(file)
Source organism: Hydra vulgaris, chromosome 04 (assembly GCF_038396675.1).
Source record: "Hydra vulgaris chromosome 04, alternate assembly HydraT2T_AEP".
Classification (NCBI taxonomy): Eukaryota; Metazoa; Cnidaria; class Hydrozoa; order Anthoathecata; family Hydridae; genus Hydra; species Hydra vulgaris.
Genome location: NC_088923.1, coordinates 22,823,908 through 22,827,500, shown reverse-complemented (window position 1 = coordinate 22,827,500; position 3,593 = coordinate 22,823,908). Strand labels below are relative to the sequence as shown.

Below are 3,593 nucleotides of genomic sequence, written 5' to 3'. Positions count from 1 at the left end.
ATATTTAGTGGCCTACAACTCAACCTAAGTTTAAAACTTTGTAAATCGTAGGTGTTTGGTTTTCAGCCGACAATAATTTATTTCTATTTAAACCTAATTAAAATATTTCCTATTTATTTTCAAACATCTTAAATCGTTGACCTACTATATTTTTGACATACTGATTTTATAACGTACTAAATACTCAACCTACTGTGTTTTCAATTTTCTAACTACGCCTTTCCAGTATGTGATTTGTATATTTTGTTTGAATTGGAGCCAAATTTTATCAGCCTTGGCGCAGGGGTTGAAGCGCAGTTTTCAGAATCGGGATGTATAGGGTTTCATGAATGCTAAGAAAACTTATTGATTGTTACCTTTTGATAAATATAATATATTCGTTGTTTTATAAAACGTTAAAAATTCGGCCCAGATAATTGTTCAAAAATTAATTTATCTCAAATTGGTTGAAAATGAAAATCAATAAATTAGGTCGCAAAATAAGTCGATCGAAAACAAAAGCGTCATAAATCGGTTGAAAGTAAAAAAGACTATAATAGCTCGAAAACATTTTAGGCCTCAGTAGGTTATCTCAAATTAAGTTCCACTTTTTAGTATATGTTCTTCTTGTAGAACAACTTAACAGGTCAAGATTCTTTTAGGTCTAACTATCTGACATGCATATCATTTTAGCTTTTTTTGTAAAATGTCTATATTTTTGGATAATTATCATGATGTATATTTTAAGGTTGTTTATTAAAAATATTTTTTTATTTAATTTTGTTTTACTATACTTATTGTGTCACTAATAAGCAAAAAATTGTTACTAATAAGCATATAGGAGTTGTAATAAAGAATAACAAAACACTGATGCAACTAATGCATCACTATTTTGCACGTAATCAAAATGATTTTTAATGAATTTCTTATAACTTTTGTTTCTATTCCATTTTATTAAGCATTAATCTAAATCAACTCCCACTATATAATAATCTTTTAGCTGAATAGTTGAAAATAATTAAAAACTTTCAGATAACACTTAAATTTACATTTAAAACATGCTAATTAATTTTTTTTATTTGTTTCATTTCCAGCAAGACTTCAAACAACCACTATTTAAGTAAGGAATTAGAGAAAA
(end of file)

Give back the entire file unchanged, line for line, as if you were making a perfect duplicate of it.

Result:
Source organism: Hydra vulgaris, chromosome 04 (assembly GCF_038396675.1).
Source record: "Hydra vulgaris chromosome 04, alternate assembly HydraT2T_AEP".
Classification (NCBI taxonomy): Eukaryota; Metazoa; Cnidaria; class Hydrozoa; order Anthoathecata; family Hydridae; genus Hydra; species Hydra vulgaris.
Genome location: NC_088923.1, coordinates 22,823,908 through 22,827,500, shown reverse-complemented (window position 1 = coordinate 22,827,500; position 3,593 = coordinate 22,823,908). Strand labels below are relative to the sequence as shown.

Below are 3,593 nucleotides of genomic sequence, written 5' to 3'. Positions count from 1 at the left end.
ATATTTAGTGGCCTACAACTCAACCTAAGTTTAAAACTTTGTAAATCGTAGGTGTTTGGTTTTCAGCCGACAATAATTTATTTCTATTTAAACCTAATTAAAATATTTCCTATTTATTTTCAAACATCTTAAATCGTTGACCTACTATATTTTTGACATACTGATTTTATAACGTACTAAATACTCAACCTACTGTGTTTTCAATTTTCTAACTACGCCTTTCCAGTATGTGATTTGTATATTTTGTTTGAATTGGAGCCAAATTTTATCAGCCTTGGCGCAGGGGTTGAAGCGCAGTTTTCAGAATCGGGATGTATAGGGTTTCATGAATGCTAAGAAAACTTATTGATTGTTACCTTTTGATAAATATAATATATTCGTTGTTTTATAAAACGTTAAAAATTCGGCCCAGATAATTGTTCAAAAATTAATTTATCTCAAATTGGTTGAAAATGAAAATCAATAAATTAGGTCGCAAAATAAGTCGATCGAAAACAAAAGCGTCATAAATCGGTTGAAAGTAAAAAAGACTATAATAGCTCGAAAACATTTTAGGCCTCAGTAGGTTATCTCAAATTAAGTTCCACTTTTTAGTATATGTTCTTCTTGTAGAACAACTTAACAGGTCAAGATTCTTTTAGGTCTAACTATCTGACATGCATATCATTTTAGCTTTTTTTGTAAAATGTCTATATTTTTGGATAATTATCATGATGTATATTTTAAGGTTGTTTATTAAAAATATTTTTTTATTTAATTTTGTTTTACTATACTTATTGTGTCACTAATAAGCAAAAAATTGTTACTAATAAGCATATAGGAGTTGTAATAAAGAATAACAAAACACTGATGCAACTAATGCATCACTATTTTGCACGTAATCAAAATGATTTTTAATGAATTTCTTATAACTTTTGTTTCTATTCCATTTTATTAAGCATTAATCTAAATCAACTCCCACTATATAATAATCTTTTAGCTGAATAGTTGAAAATAATTAAAAACTTTCAGATAACACTTAAATTTACATTTAAAACATGCTAATTAATTTTTTTTATTTGTTTCATTTCCAGCAAGACTTCAAACAACCACTATTTAAGTAAGGAATTAGAGAAAA